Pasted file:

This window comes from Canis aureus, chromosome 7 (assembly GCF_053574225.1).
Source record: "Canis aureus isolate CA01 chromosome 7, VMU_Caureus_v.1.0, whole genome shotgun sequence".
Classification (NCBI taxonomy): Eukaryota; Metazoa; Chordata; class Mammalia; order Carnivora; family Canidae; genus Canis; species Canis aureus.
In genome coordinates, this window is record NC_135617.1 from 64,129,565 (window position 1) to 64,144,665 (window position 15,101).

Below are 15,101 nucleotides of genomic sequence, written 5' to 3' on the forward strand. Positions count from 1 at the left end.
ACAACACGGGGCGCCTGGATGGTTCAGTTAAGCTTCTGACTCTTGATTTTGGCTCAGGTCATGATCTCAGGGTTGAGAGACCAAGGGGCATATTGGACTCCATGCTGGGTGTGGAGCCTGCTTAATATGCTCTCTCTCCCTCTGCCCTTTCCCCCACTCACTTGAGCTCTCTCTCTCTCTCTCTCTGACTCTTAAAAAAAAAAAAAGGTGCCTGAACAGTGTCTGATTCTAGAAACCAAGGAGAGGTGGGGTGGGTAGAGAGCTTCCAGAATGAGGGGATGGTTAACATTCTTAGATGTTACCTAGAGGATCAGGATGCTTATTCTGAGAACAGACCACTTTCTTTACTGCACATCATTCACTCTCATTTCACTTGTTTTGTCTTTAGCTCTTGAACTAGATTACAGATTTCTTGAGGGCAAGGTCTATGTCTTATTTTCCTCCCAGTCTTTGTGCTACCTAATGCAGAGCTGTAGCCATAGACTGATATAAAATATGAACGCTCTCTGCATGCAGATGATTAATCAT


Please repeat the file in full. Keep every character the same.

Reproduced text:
This window comes from Canis aureus, chromosome 7 (assembly GCF_053574225.1).
Source record: "Canis aureus isolate CA01 chromosome 7, VMU_Caureus_v.1.0, whole genome shotgun sequence".
Classification (NCBI taxonomy): Eukaryota; Metazoa; Chordata; class Mammalia; order Carnivora; family Canidae; genus Canis; species Canis aureus.
In genome coordinates, this window is record NC_135617.1 from 64,129,565 (window position 1) to 64,144,665 (window position 15,101).

Below are 15,101 nucleotides of genomic sequence, written 5' to 3' on the forward strand. Positions count from 1 at the left end.
ACAACACGGGGCGCCTGGATGGTTCAGTTAAGCTTCTGACTCTTGATTTTGGCTCAGGTCATGATCTCAGGGTTGAGAGACCAAGGGGCATATTGGACTCCATGCTGGGTGTGGAGCCTGCTTAATATGCTCTCTCTCCCTCTGCCCTTTCCCCCACTCACTTGAGCTCTCTCTCTCTCTCTCTCTGACTCTTAAAAAAAAAAAAAGGTGCCTGAACAGTGTCTGATTCTAGAAACCAAGGAGAGGTGGGGTGGGTAGAGAGCTTCCAGAATGAGGGGATGGTTAACATTCTTAGATGTTACCTAGAGGATCAGGATGCTTATTCTGAGAACAGACCACTTTCTTTACTGCACATCATTCACTCTCATTTCACTTGTTTTGTCTTTAGCTCTTGAACTAGATTACAGATTTCTTGAGGGCAAGGTCTATGTCTTATTTTCCTCCCAGTCTTTGTGCTACCTAATGCAGAGCTGTAGCCATAGACTGATATAAAATATGAACGCTCTCTGCATGCAGATGATTAATCAT